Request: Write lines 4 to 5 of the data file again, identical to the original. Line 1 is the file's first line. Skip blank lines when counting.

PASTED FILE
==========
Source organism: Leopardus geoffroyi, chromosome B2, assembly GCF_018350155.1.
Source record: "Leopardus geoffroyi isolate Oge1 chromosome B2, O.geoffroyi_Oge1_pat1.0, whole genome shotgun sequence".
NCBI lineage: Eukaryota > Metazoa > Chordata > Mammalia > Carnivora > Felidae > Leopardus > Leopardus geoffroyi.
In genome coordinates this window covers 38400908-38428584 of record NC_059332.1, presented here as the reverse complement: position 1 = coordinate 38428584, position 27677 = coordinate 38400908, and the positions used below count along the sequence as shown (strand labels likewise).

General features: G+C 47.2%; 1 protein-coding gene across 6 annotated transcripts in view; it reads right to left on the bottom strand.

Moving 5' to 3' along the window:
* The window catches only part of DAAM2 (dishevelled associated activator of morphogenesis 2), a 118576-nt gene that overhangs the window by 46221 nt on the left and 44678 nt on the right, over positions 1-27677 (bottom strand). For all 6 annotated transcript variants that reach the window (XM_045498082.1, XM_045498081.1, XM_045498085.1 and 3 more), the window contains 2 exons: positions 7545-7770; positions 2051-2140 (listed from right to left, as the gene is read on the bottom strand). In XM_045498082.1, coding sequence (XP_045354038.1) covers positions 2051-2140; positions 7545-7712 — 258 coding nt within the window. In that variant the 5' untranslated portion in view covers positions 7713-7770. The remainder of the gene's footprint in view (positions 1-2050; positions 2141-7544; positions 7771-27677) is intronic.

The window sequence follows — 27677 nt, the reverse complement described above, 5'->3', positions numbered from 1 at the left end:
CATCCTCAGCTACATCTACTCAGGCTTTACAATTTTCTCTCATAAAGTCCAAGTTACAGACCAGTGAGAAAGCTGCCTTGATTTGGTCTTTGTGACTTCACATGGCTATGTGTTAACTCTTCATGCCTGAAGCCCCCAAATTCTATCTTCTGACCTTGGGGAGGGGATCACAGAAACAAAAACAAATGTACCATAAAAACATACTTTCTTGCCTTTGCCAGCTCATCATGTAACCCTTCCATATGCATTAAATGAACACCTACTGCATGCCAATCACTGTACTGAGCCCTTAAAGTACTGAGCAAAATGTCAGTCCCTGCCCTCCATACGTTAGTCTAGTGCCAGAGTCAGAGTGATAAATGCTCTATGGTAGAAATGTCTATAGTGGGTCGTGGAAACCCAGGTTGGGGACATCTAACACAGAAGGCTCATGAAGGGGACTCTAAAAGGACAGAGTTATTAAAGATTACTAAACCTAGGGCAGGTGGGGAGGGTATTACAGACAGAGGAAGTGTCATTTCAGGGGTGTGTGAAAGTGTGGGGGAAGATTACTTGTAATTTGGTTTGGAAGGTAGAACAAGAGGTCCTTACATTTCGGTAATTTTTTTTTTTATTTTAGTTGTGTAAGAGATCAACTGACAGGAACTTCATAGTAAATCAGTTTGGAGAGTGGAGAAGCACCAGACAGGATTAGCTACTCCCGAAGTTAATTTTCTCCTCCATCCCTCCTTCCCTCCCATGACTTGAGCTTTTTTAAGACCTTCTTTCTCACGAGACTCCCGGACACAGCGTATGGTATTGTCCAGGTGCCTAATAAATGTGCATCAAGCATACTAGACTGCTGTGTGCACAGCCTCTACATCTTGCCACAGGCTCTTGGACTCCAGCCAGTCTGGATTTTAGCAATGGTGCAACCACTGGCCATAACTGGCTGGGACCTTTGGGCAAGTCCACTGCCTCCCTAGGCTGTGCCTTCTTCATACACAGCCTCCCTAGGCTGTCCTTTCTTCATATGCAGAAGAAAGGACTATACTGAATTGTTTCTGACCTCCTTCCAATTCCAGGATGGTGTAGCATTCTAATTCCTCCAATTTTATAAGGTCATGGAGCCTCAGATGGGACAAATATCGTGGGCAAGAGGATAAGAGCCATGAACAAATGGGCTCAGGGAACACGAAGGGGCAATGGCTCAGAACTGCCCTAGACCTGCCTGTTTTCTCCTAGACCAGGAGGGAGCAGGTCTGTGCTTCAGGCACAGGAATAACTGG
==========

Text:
In genome coordinates this window covers 38400908-38428584 of record NC_059332.1, presented here as the reverse complement: position 1 = coordinate 38428584, position 27677 = coordinate 38400908, and the positions used below count along the sequence as shown (strand labels likewise).

General features: G+C 47.2%; 1 protein-coding gene across 6 annotated transcripts in view; it reads right to left on the bottom strand.